I, Me, My

She is forty five and afraid to speak.
Numbness oozes slowly through her body
like cake batter thickening in the heat.
Her docile homemaking hands sit
palms up, in her lap, awaiting the next rain.

Her mind is awake, contrary to popular
belief and it is knotting words together like
"nice," "pretty," "good," and "wife."
Other words being to straddle them;
"No," "Angry," "Why" --
new words like, "I," "Me," "My."
And the secret films begin to run in her brain;
her hands come alive with the feel
of his hair entwined in her fisted fingers
and she hears the thick dull sound
of his head striking the pavement,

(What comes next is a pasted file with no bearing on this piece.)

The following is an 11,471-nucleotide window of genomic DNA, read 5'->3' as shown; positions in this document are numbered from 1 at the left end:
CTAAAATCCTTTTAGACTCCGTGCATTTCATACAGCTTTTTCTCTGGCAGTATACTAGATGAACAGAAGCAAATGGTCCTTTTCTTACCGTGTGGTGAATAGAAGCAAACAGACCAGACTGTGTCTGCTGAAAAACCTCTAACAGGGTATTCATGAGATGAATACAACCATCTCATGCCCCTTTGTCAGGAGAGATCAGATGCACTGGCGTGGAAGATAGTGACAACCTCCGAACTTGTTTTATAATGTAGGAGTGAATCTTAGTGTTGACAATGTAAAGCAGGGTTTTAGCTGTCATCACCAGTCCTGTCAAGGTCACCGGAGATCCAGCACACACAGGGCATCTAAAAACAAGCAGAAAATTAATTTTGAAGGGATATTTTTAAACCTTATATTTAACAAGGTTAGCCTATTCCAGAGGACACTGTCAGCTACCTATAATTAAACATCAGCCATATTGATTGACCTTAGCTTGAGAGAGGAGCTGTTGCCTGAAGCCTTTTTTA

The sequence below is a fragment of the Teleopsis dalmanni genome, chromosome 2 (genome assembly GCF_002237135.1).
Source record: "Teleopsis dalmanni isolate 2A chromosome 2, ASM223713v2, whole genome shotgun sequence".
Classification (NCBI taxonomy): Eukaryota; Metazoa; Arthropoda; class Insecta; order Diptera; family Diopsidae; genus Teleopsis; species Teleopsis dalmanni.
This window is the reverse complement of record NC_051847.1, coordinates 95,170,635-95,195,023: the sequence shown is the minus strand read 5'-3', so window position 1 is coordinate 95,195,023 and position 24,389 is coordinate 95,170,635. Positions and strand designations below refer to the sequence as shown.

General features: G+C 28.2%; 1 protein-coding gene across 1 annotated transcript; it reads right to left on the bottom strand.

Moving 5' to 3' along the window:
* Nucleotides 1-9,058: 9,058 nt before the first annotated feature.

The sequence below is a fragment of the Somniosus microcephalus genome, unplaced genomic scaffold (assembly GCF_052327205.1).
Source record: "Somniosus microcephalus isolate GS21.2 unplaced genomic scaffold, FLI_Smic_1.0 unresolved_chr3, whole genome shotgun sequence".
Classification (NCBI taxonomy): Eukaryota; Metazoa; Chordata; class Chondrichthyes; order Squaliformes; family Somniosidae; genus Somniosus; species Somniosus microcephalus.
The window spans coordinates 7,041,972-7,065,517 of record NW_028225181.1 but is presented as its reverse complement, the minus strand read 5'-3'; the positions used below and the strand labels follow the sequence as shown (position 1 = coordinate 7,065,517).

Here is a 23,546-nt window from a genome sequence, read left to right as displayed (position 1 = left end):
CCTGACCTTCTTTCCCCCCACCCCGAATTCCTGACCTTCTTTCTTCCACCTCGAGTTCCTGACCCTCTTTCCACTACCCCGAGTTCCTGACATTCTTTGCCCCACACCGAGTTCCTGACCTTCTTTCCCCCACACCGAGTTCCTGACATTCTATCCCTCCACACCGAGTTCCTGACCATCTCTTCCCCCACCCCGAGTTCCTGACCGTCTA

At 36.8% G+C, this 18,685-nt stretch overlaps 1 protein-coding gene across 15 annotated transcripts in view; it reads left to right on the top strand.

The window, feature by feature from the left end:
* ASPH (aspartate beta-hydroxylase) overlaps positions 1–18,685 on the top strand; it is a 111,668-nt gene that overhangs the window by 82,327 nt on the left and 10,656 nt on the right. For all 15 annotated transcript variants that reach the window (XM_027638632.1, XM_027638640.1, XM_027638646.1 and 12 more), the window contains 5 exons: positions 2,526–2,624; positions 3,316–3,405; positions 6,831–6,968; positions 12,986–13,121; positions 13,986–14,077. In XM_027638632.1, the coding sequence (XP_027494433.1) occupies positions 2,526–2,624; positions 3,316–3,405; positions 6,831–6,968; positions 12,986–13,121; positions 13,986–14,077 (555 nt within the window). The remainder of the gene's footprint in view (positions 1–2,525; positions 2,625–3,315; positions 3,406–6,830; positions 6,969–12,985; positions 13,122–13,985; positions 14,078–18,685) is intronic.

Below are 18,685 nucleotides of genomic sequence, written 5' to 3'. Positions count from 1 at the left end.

feels the weight of his skull as she
sits docile in her yellow kitchen.

When there is no violence, there is violent silence
hanging, waiting to be pummeled into sound.
She raises her fingers to her cheekbone
to feel the purple, swollen with those words.
She has six hours till children, eight hours
to remember, to say "I," "Me," "My."

Billie Livingston
Vancouver, B.C.

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